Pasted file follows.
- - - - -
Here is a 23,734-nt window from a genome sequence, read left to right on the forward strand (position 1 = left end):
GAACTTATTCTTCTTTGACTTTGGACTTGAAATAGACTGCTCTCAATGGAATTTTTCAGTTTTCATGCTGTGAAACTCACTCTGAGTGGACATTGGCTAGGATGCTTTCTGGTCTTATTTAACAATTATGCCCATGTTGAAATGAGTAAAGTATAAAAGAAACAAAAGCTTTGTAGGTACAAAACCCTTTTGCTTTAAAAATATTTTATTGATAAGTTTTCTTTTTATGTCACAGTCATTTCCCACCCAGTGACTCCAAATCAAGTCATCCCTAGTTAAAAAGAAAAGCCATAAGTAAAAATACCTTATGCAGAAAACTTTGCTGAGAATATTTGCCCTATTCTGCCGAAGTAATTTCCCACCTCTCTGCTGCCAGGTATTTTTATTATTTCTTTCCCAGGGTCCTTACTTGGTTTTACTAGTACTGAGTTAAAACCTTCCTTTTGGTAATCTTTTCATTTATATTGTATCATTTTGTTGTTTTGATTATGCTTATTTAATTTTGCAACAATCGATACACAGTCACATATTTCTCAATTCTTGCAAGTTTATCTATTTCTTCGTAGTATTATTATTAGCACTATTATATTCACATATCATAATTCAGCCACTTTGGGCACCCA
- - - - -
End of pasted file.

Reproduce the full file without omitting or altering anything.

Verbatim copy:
Here is a 23,734-nt window from a genome sequence, read left to right on the forward strand (position 1 = left end):
GAACTTATTCTTCTTTGACTTTGGACTTGAAATAGACTGCTCTCAATGGAATTTTTCAGTTTTCATGCTGTGAAACTCACTCTGAGTGGACATTGGCTAGGATGCTTTCTGGTCTTATTTAACAATTATGCCCATGTTGAAATGAGTAAAGTATAAAAGAAACAAAAGCTTTGTAGGTACAAAACCCTTTTGCTTTAAAAATATTTTATTGATAAGTTTTCTTTTTATGTCACAGTCATTTCCCACCCAGTGACTCCAAATCAAGTCATCCCTAGTTAAAAAGAAAAGCCATAAGTAAAAATACCTTATGCAGAAAACTTTGCTGAGAATATTTGCCCTATTCTGCCGAAGTAATTTCCCACCTCTCTGCTGCCAGGTATTTTTATTATTTCTTTCCCAGGGTCCTTACTTGGTTTTACTAGTACTGAGTTAAAACCTTCCTTTTGGTAATCTTTTCATTTATATTGTATCATTTTGTTGTTTTGATTATGCTTATTTAATTTTGCAACAATCGATACACAGTCACATATTTCTCAATTCTTGCAAGTTTATCTATTTCTTCGTAGTATTATTATTAGCACTATTATATTCACATATCATAATTCAGCCACTTTGGGCACCCA